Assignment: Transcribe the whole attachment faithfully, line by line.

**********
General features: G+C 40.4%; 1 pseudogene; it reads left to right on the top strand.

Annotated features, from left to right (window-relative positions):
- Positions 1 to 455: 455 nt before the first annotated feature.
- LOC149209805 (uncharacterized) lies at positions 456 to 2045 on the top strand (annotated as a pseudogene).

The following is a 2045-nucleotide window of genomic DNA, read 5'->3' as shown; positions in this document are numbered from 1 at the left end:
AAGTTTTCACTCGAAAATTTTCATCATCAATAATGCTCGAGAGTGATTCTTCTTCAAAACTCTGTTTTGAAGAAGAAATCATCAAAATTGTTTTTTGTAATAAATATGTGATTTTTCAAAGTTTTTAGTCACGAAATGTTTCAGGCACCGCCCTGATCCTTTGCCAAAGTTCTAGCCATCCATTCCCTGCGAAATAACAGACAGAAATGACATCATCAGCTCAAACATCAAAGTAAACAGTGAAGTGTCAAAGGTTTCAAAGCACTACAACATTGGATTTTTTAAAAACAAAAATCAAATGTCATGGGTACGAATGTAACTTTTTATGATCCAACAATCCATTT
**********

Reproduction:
General features: G+C 40.4%; 1 pseudogene; it reads left to right on the top strand.

Annotated features, from left to right (window-relative positions):
- Positions 1 to 455: 455 nt before the first annotated feature.
- LOC149209805 (uncharacterized) lies at positions 456 to 2045 on the top strand (annotated as a pseudogene).

The following is a 2045-nucleotide window of genomic DNA, read 5'->3' as shown; positions in this document are numbered from 1 at the left end:
AAGTTTTCACTCGAAAATTTTCATCATCAATAATGCTCGAGAGTGATTCTTCTTCAAAACTCTGTTTTGAAGAAGAAATCATCAAAATTGTTTTTTGTAATAAATATGTGATTTTTCAAAGTTTTTAGTCACGAAATGTTTCAGGCACCGCCCTGATCCTTTGCCAAAGTTCTAGCCATCCATTCCCTGCGAAATAACAGACAGAAATGACATCATCAGCTCAAACATCAAAGTAAACAGTGAAGTGTCAAAGGTTTCAAAGCACTACAACATTGGATTTTTTAAAAACAAAAATCAAATGTCATGGGTACGAATGTAACTTTTTATGATCCAACAATCCATTT